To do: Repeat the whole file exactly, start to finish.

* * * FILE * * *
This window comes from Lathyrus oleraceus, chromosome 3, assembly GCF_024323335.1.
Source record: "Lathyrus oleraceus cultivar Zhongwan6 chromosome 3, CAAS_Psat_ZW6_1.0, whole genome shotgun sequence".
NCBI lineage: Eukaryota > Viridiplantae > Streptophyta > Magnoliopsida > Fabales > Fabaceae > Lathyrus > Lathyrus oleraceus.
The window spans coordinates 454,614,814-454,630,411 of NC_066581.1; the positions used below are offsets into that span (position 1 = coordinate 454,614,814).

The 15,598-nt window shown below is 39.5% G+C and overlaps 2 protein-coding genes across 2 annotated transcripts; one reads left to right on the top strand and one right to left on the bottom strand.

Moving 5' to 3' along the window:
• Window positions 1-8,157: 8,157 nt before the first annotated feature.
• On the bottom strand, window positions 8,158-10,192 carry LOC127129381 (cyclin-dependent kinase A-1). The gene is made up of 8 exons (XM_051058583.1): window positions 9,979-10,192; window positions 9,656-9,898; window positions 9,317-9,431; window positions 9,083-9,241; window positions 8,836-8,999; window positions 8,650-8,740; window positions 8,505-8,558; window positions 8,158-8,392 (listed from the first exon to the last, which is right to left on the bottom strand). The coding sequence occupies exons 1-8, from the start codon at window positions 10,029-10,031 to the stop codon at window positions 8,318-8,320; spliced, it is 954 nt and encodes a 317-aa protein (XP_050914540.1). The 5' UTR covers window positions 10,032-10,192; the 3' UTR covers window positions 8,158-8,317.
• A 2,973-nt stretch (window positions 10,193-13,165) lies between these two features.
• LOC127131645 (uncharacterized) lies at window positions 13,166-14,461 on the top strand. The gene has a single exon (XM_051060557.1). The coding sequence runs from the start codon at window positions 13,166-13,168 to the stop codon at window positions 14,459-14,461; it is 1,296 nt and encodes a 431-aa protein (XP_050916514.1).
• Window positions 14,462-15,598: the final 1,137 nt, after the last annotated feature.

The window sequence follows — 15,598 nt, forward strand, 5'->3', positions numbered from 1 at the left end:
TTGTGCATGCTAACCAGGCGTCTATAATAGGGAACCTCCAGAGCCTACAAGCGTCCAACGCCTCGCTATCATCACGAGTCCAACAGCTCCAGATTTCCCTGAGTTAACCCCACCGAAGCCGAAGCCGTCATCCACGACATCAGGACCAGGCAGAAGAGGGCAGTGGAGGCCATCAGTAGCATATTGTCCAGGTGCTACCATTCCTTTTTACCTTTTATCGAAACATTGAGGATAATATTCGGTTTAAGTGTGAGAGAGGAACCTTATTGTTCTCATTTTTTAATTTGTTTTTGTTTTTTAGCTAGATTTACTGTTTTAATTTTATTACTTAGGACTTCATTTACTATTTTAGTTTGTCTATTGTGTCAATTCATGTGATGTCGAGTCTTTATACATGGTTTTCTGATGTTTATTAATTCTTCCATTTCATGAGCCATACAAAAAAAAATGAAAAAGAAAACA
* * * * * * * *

This window comes from Lathyrus oleraceus, chromosome 3, assembly GCF_024323335.1.
Source record: "Lathyrus oleraceus cultivar Zhongwan6 chromosome 3, CAAS_Psat_ZW6_1.0, whole genome shotgun sequence".
NCBI lineage: Eukaryota > Viridiplantae > Streptophyta > Magnoliopsida > Fabales > Fabaceae > Lathyrus > Lathyrus oleraceus.
The window spans coordinates 454,614,814-454,630,411 of NC_066581.1; the positions used below are offsets into that span (position 1 = coordinate 454,614,814).

The 15,598-nt window shown below is 39.5% G+C and overlaps 2 protein-coding genes across 2 annotated transcripts; one reads left to right on the top strand and one right to left on the bottom strand.

Moving 5' to 3' along the window:
• Window positions 1-8,157: 8,157 nt before the first annotated feature.
• On the bottom strand, window positions 8,158-10,192 carry LOC127129381 (cyclin-dependent kinase A-1). The gene is made up of 8 exons (XM_051058583.1): window positions 9,979-10,192; window positions 9,656-9,898; window positions 9,317-9,431; window positions 9,083-9,241; window positions 8,836-8,999; window positions 8,650-8,740; window positions 8,505-8,558; window positions 8,158-8,392 (listed from the first exon to the last, which is right to left on the bottom strand). The coding sequence occupies exons 1-8, from the start codon at window positions 10,029-10,031 to the stop codon at window positions 8,318-8,320; spliced, it is 954 nt and encodes a 317-aa protein (XP_050914540.1). The 5' UTR covers window positions 10,032-10,192; the 3' UTR covers window positions 8,158-8,317.
• A 2,973-nt stretch (window positions 10,193-13,165) lies between these two features.
• LOC127131645 (uncharacterized) lies at window positions 13,166-14,461 on the top strand. The gene has a single exon (XM_051060557.1). The coding sequence runs from the start codon at window positions 13,166-13,168 to the stop codon at window positions 14,459-14,461; it is 1,296 nt and encodes a 431-aa protein (XP_050916514.1).
• Window positions 14,462-15,598: the final 1,137 nt, after the last annotated feature.

The window sequence follows — 15,598 nt, forward strand, 5'->3', positions numbered from 1 at the left end:
TTGTGCATGCTAACCAGGCGTCTATAATAGGGAACCTCCAGAGCCTACAAGCGTCCAACGCCTCGCTATCATCACGAGTCCAACAGCTCCAGATTTCCCTGAGTTAACCCCACCGAAGCCGAAGCCGTCATCCACGACATCAGGACCAGGCAGAAGAGGGCAGTGGAGGCCATCAGTAGCATATTGTCCAGGTGCTACCATTCCTTTTTACCTTTTATCGAAACATTGAGGATAATATTCGGTTTAAGTGTGAGAGAGGAACCTTATTGTTCTCATTTTTTAATTTGTTTTTGTTTTTTAGCTAGATTTACTGTTTTAATTTTATTACTTAGGACTTCATTTACTATTTTAGTTTGTCTATTGTGTCAATTCATGTGATGTCGAGTCTTTATACATGGTTTTCTGATGTTTATTAATTCTTCCATTTCATGAGCCATACAAAAAAAAATGAAAAAGAAAACA